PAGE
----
I like Gillespie. A lot. But any blame for failing to address these issues with regard to the federal government’s role in oil drilling could be rightly placed if Obama were to ignore these problems after the fact. It would have been nice if Obama were to be Merlin wielding Excalibur cutting to ribbons all of the failed regulations that could have prevented this disaster – if it indeed could have been prevented. After all, BP simply cut corners in procedure that caused this disaster. And I’m not sure any amount of swordplay could have prevented that.
    But we have to pick our battles. And Reason magazine would do well to be more reasonable in their critiques if they’re going to sway anyone not already seated at the libertarian round table.

    Cheers.

  29. #29 |  Boyd Durkin | 

    Pogue,

    Reason #1: THE SPILL IS ON FEDERAL PROPERTY – “There is no doubt that the spill and clean-up is chiefly the responsibility of BP, but the federal government has a role to play…”
    So does that mean that anything that happens on federal property is Obama’s fault?

    No. The premise is not that anything that happens on Federal property is Obama’s fault. However; the buck does stop with the President.

    The premise (IMHO) is that with great grabbing of land rights comes great responsibility. The US government takes massive amounts of land and leases it out to generate massive amounts of money (some of which is actually above the table). That means you have to man-up and take some responsibility when someone you let in your house for the party took a shit in your washer.

    Reason #2: THE FEDS REGULATE OFFSHORE DRILLING – “The MMS is a failed agency…”
    So did Obama set up this regulatory agency? Was it his idea?

    No. This is 2-for-2 that your argument hinges on defeating a false premise.

    I gathered that Nick is stating that the regulatory agency failed in its charter and this isn’t the only thing it failed at. To whom does the agency report? Eventually, the President has some responsibilities and ensuring that billion dollar agencies do what they are supposed to do is one of them (at least). Who made the agency or who thought it into existence is a meaningless intellectual path to go down. Instead, the President needs to go tell Brownie he’s doing a swell job. Oops! Wrong President. You can understand that they all start to sound alike after awhile.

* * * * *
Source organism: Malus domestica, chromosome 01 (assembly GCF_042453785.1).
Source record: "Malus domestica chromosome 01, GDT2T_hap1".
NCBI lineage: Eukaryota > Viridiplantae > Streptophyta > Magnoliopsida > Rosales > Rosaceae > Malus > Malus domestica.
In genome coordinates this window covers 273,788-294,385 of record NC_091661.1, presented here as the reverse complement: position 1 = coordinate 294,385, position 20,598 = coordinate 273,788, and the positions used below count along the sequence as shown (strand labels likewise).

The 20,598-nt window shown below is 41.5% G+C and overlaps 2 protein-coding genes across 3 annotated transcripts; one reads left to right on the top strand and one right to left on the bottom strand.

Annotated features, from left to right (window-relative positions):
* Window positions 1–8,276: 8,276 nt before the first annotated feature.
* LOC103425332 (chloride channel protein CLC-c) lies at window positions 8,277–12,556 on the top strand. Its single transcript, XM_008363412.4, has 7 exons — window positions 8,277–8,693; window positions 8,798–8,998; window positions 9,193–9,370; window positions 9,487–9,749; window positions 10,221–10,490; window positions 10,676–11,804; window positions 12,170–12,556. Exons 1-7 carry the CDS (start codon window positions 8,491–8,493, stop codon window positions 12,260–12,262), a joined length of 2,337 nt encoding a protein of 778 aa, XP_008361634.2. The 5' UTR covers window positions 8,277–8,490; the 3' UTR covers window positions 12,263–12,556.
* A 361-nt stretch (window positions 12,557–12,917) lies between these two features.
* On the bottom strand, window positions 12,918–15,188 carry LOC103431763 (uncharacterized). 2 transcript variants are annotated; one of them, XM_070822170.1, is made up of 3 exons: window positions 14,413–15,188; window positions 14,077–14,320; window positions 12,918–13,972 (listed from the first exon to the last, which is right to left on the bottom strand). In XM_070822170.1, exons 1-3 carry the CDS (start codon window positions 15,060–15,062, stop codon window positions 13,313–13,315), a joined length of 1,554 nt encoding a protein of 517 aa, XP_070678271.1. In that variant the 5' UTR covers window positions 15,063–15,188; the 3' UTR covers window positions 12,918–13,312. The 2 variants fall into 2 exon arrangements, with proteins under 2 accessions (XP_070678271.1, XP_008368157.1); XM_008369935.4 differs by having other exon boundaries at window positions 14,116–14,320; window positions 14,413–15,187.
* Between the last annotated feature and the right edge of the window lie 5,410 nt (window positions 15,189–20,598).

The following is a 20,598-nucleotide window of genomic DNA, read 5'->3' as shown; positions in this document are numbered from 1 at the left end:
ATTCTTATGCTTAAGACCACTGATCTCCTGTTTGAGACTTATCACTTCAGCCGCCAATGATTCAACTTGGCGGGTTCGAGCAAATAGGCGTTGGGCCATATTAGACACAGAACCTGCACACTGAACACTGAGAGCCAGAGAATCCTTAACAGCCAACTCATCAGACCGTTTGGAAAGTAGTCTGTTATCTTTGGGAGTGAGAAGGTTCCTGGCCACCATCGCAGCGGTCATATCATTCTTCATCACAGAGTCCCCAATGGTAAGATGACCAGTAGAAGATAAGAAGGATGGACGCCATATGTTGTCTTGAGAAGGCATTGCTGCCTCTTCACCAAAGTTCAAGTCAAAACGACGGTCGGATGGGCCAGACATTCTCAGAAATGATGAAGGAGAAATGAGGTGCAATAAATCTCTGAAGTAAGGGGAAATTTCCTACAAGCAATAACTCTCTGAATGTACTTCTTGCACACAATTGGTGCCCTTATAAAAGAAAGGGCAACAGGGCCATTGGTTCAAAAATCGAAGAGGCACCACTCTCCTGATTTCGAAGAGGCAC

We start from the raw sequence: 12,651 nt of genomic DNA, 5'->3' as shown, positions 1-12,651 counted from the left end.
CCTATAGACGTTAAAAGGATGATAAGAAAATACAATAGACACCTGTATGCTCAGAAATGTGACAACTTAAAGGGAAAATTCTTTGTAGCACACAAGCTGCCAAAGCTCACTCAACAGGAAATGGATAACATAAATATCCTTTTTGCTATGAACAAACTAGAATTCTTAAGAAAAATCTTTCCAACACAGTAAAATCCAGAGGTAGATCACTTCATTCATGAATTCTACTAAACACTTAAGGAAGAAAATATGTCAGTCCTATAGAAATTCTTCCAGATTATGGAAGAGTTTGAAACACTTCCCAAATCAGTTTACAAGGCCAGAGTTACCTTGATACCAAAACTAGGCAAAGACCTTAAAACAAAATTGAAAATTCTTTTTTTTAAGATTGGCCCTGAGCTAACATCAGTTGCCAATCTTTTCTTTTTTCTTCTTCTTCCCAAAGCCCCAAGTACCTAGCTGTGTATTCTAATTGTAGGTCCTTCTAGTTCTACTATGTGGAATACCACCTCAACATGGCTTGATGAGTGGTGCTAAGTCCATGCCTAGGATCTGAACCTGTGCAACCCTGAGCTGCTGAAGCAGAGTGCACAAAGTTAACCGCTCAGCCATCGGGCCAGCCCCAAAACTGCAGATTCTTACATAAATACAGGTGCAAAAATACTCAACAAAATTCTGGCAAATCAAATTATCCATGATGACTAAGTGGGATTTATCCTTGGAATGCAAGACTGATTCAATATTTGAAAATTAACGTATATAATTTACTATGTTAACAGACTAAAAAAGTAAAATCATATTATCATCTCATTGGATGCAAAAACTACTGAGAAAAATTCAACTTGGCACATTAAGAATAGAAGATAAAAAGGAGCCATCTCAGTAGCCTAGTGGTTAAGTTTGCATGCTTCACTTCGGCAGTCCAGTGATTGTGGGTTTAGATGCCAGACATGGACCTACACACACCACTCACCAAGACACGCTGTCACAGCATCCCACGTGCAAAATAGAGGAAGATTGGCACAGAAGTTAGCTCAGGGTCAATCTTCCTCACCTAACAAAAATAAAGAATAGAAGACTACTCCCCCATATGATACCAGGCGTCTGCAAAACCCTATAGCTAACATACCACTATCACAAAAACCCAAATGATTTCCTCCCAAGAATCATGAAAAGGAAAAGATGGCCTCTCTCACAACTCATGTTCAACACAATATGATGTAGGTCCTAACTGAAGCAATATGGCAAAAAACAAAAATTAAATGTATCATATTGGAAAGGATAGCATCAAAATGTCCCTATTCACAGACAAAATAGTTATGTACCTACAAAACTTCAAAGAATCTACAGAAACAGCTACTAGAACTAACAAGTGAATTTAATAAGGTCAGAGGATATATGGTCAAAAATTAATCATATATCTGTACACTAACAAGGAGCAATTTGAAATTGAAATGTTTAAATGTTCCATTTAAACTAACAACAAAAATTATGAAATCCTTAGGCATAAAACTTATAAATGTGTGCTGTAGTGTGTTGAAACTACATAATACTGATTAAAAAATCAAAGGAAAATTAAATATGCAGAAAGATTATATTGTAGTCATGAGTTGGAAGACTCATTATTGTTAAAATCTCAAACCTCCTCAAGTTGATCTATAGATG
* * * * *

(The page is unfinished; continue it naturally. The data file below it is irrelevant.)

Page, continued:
Reason #3: THE FEDS CAPPED ECONOMIC LIABILITY – “BP’s liability is capped at a measly $75 million, if drilling companies knew that if they weren’t capped they would engage in less risky behavior.”
    Ummm… I call bullshit.

    The cap was in response to the Exxon Valdez. Obviously, “risky behavior” occurred well before the cap. To assume that “risky behavior” wouldn’t occur if there were no cap is a logical fallacy.

    I am not sure why you believe this to be a logical fallacy. Could you perhaps detail your critique? Risk taking increases when a safety net is in place. Risk taking decreases if you stand to lose everything if you fail.

    Look… like I stated, I’m no fan of Obama – and there is plenty to be unhappy with Obama – but these “3 reasons” that Obama should kick his own ass are unfounded.

    I don’t disagree with you…in that I don’t blame Obama for this spill. However; I believe “never let a good crisis go to waste” will be enacted to grab more power, increase ineffective regulation, villify business, justify the steady and noble hand of government nannies, and promote blah blah blah.

    Instead, I’d like to see Obama hold people in business and government accountable. But, make sure you include those government people just this once.

  30. #30 |  Boyd Durkin | 

    Pogue,
    Here’s an example that concerns me:

    if drilling companies knew that if they weren’t capped they would engage in less risky behavior.”

    To assume that “risky behavior” wouldn’t occur if there were no cap is a logical fallacy

    You went from “less risky behavior” to “risky behavior wouldn’t occur”. That doesn’t work in an argument. “Less risky behavior”, not “no risky behavior”.